Remember the “death tax”? The estate tax is quite literally a millionaire’s tax — a tax that affects only a tiny minority of the population, and is mostly paid by a handful of very wealthy heirs. Nonetheless, right-wingers have successfully convinced many voters that the tax is a cruel burden on ordinary Americans — that all across the nation small businesses and family farms are being broken up to pay crushing estate tax liabilities.
You might think that such heart-wrenching cases are actually quite rare, but you’d be wrong: they aren’t rare; they’re nonexistent. In particular, nobody has ever come up with a real modern example of a family farm sold to meet estate taxes. The whole “death tax” campaign has rested on eliciting human sympathy for purely imaginary victims.
And now they’re trying a similar campaign against health reform.
I’m not sure whether conservatives realize yet that their Plan A on health reform — wait for Obamacare’s inevitable collapse, and reap the political rewards — isn’t working. But it isn’t. Enrollments have recovered strongly from the law’s disastrous start-up; in California, which had a working website from the beginning, enrollment has already exceeded first-year projections. The mix of people signed up so far is older than planners had hoped, but not enough so to cause big premium hikes, let alone the often-predicted “death spiral.”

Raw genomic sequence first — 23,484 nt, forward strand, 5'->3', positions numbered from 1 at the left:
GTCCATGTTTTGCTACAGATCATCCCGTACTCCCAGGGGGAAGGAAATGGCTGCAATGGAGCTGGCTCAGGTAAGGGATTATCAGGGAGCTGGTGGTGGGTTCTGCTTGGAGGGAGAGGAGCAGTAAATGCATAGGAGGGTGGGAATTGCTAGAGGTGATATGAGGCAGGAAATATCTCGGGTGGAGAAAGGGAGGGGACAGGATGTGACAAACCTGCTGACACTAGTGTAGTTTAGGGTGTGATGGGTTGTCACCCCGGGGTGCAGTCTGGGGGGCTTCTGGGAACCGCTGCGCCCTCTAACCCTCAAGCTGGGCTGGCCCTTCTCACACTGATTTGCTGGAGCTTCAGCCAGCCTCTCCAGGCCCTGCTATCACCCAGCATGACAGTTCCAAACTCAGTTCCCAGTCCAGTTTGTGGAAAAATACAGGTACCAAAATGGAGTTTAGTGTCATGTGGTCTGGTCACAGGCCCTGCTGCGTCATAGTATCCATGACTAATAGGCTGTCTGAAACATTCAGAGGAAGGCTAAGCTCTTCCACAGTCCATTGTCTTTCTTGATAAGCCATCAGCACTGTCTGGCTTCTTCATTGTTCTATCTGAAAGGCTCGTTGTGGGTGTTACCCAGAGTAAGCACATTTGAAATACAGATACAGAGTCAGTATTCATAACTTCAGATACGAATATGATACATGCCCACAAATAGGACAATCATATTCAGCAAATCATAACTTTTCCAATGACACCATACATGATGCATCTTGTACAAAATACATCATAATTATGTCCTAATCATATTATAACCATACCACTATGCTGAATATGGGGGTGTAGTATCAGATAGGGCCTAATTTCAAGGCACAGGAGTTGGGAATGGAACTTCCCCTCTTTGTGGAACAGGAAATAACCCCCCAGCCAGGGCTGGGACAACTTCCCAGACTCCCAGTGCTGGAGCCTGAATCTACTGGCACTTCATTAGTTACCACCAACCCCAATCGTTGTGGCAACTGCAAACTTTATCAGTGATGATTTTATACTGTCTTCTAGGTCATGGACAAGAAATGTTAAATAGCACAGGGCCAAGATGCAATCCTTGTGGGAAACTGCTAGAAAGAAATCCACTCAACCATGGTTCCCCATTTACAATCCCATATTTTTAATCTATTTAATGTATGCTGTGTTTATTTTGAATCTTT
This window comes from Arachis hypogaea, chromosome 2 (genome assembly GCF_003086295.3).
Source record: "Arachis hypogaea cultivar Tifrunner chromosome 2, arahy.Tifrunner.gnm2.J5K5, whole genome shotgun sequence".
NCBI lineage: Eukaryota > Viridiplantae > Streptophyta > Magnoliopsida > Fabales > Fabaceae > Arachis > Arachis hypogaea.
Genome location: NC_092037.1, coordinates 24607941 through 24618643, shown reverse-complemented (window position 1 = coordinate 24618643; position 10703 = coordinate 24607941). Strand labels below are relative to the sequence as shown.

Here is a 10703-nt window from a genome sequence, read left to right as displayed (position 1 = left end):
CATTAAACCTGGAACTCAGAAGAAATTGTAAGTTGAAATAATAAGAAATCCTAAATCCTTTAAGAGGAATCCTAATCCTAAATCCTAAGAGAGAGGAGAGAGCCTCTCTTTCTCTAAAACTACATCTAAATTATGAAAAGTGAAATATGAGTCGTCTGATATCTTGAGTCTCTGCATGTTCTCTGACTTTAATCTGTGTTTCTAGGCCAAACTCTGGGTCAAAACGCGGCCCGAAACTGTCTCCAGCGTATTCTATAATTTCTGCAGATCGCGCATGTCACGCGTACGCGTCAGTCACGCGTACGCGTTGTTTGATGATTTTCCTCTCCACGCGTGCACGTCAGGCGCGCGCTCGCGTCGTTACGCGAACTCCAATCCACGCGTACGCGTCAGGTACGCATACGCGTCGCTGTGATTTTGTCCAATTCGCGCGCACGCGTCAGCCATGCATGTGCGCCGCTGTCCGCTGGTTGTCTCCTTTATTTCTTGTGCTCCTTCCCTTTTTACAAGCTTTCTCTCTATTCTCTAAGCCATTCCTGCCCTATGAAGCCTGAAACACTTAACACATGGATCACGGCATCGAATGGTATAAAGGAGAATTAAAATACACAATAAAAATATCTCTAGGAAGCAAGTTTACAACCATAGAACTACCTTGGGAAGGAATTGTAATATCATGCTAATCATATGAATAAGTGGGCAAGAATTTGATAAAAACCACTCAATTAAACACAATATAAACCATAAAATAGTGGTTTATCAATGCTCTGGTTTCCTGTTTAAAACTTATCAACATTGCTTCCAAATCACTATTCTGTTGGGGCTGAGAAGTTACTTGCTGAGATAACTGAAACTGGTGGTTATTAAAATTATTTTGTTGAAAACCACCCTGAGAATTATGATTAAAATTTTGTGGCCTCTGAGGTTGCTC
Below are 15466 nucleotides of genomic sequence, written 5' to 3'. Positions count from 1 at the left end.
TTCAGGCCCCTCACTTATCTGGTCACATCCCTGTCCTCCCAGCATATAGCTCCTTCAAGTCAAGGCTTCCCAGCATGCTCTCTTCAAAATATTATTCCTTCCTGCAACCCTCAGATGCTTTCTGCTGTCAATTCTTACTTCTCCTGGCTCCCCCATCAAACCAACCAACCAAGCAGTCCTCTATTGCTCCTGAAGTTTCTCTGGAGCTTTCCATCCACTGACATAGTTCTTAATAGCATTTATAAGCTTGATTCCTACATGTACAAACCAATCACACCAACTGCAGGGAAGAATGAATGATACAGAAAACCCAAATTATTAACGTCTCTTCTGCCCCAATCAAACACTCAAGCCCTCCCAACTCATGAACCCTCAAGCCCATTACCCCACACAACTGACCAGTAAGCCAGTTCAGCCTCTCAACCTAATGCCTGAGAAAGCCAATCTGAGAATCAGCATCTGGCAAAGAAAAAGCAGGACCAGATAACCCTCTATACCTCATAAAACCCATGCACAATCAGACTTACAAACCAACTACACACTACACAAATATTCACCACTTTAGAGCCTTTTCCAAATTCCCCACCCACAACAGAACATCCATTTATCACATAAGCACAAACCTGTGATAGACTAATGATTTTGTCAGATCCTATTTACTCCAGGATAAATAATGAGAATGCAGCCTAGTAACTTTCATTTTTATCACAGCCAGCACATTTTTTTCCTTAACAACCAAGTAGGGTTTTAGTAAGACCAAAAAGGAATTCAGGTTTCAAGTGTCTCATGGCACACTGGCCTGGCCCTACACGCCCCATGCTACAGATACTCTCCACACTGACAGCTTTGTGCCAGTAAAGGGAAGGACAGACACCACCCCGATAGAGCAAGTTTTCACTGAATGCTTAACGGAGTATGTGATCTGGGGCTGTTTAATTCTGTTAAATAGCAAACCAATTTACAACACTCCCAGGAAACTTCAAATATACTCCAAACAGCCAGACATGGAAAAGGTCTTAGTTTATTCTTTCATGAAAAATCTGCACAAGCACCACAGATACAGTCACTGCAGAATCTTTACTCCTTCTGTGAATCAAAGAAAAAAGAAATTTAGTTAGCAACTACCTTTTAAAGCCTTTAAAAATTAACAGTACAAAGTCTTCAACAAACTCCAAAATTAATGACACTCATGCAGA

And conservatives don’t really have a Plan B — in their world, nobody even dares mention the possibility that health reform might actually prove workable. Still, you can already see some on the right groping toward a new strategy, one that relies on highlighting examples of the terrible harm Obamacare does. There’s only one problem: they haven’t managed to come up with any real examples.